Stat Med 1993 Jan 30;12(2):111-28

A comprehensive algorithm for determining whether a run-in strategy will be a cost-effective design modification in a randomized clinical trial.

Schechtman KB, Gordon ME.

Washington University School of Medicine, Division of Biostatistics, St. Louis, MO 63110.

In randomized clinical trials, poor compliance and treatment intolerance lead to reduced between-group differences, increased sample size requirements, and increased cost. A run-in strategy is intended to reduce these problems. In this paper, we develop a comprehensive set of measures specifically sensitive to the effect of a run-in on cost and sample size requirements, both before and after randomization. Using these measures, we describe a step-by-step algorithm through which one can estimate the cost-effectiveness of a potential run-in. Because the cost-effectiveness of a run-in is partly mediated by its effect on sample size, we begin by discussing the likely impact of a planned run-in on the required number of randomized, eligible, and screened subjects. Run-in strategies are most likely to be cost-effective when: (1) per patient costs during the post-randomization as compared to the screening period are high; (2) poor compliance is associated with a substantial reduction in response to treatment; (3) the number of screened patients needed to identify a single eligible patient is small; (4) the run-in is inexpensive; (5) for most patients, the run-in compliance status is maintained following randomization and, most importantly, (6) many subjects excluded by the run-in are treatment intolerant or non-compliant to the extent that we expect little or no treatment response. Our analysis suggests that conditions for the cost-effectiveness of run-in strategies are stringent. In particular, if the only purpose of a run-in is to exclude ordinary partial compliers, the run-in will frequently add to the cost of the trial. Often, the cost-effectiveness of a run-in requires that one can identify and exclude a substantial number of treatment intolerant or otherwise unresponsive subjects.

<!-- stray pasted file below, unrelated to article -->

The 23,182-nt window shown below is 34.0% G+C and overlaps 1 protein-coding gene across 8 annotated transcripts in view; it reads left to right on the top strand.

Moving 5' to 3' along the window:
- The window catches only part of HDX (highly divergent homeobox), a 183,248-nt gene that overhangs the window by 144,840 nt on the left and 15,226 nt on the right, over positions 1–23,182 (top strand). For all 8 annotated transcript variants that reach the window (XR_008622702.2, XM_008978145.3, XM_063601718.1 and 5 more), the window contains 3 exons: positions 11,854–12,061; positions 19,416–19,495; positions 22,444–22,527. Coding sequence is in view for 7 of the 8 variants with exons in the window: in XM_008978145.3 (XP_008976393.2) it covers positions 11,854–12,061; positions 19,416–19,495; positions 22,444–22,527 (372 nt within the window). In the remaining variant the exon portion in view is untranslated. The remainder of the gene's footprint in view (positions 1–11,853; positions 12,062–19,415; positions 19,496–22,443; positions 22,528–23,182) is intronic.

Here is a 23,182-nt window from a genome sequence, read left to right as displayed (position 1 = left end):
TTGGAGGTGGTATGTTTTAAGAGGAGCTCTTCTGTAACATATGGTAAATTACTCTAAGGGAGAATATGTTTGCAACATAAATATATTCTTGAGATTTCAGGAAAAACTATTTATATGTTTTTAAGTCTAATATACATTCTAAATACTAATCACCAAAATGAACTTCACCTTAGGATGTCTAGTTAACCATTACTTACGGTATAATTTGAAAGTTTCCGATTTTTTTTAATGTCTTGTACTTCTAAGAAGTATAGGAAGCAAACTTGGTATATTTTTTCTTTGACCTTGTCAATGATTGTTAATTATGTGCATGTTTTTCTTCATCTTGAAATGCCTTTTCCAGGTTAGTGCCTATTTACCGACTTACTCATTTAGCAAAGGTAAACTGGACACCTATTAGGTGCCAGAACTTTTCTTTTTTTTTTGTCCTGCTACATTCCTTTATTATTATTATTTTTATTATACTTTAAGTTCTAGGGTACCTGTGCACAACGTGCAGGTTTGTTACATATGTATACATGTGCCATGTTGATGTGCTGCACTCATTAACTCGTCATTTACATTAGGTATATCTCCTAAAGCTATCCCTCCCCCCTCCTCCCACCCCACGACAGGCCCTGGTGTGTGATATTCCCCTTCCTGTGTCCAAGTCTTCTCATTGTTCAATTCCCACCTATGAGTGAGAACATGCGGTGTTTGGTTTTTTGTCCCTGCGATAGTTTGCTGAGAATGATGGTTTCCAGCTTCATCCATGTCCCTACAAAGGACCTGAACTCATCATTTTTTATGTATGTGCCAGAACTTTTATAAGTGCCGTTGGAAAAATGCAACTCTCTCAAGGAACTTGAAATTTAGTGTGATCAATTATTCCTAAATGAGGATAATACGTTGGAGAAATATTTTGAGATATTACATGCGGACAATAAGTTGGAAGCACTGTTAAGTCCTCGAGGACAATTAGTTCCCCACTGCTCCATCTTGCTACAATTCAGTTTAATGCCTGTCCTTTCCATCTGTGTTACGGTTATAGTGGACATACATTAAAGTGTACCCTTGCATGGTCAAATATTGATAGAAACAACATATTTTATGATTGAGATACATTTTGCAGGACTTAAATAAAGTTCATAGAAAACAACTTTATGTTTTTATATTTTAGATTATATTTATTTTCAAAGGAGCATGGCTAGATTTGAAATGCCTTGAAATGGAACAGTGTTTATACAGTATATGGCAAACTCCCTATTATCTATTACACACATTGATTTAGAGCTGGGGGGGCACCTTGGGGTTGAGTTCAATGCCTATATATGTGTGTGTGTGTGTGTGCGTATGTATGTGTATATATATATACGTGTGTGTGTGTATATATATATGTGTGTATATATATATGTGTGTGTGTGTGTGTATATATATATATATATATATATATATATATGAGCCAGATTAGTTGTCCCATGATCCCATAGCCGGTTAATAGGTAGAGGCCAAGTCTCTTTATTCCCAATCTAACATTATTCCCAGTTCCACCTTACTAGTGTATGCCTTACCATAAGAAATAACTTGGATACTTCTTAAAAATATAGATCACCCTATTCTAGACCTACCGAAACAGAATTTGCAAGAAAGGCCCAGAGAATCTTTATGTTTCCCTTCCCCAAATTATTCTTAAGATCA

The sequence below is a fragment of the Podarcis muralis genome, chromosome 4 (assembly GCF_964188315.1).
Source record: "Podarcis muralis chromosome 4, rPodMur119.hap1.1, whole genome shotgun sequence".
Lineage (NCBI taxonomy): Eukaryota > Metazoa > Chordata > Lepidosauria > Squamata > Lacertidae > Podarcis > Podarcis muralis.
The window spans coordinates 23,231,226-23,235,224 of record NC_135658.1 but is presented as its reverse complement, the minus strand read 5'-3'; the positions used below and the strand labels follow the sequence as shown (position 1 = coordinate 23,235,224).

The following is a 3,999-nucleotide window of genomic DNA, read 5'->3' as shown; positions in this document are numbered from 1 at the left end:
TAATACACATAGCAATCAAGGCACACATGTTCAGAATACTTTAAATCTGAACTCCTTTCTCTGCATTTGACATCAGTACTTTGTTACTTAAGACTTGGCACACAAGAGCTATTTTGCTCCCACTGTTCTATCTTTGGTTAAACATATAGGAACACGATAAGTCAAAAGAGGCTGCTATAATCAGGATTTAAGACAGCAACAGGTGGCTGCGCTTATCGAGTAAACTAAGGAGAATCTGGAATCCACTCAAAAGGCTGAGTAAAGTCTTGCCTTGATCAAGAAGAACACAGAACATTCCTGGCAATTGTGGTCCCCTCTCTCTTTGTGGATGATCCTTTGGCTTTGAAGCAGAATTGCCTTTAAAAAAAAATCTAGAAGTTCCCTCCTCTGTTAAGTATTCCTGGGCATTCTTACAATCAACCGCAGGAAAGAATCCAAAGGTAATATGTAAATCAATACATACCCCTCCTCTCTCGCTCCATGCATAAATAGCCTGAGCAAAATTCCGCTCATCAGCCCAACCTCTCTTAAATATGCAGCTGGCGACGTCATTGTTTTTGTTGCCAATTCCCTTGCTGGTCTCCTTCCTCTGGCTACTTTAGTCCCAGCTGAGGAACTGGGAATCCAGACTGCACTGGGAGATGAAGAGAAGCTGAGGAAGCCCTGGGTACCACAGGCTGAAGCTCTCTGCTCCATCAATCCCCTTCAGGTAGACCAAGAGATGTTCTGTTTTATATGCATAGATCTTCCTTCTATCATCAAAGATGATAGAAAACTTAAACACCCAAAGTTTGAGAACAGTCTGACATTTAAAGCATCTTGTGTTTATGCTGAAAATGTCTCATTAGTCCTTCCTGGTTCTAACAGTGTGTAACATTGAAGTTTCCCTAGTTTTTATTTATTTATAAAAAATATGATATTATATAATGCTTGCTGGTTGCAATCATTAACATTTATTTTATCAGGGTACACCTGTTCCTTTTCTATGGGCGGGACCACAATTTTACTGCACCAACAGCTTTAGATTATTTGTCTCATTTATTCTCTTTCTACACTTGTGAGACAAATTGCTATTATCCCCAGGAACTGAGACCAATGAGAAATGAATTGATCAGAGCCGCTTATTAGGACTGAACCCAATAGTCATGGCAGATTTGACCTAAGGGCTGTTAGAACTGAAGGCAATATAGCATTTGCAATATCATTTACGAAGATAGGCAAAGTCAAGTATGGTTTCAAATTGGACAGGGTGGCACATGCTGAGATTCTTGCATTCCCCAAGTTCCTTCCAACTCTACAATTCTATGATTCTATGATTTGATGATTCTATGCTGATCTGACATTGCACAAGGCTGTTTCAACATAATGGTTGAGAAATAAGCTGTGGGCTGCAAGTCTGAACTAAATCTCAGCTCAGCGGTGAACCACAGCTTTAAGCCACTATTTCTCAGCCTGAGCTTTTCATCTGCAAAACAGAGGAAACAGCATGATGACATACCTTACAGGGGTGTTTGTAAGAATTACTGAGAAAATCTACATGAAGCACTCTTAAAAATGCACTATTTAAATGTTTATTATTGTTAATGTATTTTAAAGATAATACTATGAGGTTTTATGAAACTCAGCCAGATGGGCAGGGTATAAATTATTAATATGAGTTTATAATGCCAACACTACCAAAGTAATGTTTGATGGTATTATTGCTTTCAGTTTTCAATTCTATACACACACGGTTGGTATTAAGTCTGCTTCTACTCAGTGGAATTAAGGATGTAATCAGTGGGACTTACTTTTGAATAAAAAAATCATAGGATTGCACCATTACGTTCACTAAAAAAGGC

Clin Ther 2001 Apr;23(4):596-603

Can placebo controls reduce the number of nonresponders in clinical trials? A power-analytic perspective.

Leon AC.

Department of Psychiatry, Weill Medical College of Cornell University, New York, New York 10021, USA.

BACKGROUND: There is ongoing debate regarding the ethics of placebo-controlled clinical trials when a moderately effective standard treatment exists. One aspect of the debate--the number of nonresponders--tends to be overlooked. A larger between-group effect size is expected in placebo-controlled trials than in trials with an active comparator. For that reason, substantially fewer subjects need to be enrolled in placebo-controlled trials; consequently, there tend to be far fewer nonresponders in placebo-controlled trials. OBJECTIVE: This analysis was undertaken to illustrate that the use of placebo as a control can reduce the number of subjects who are unnecessarily exposed to delayed treatment. METHODS: Statistical power analyses were used to estimate the sample size required to detect various population treatment differences and the resulting number of nonresponders for 2-tailed chi-square tests. RESULTS: Empiric evidence of the phenomenon is provided for a wide range of rates of response to placebo, investigational, and comparator treatments. For example, 24 subjects (ie, 12 per group) are needed to detect differences between placebo (10% response rate) and an investigational drug (70% response); 15 of these would not respond. In contrast, if the investigational drug (70% response) is initially compared with a standard therapy (60% response), 752 subjects would be required, 263 of whom would not respond. CONCLUSIONS: This paper shows empirically that placebo controls can reduce the number of nonresponders in a randomized controlled trial. The number of subjects who are exposed to unproven, albeit promising, investigational drugs should be kept to a minimum until placebo-controlled trials support their use.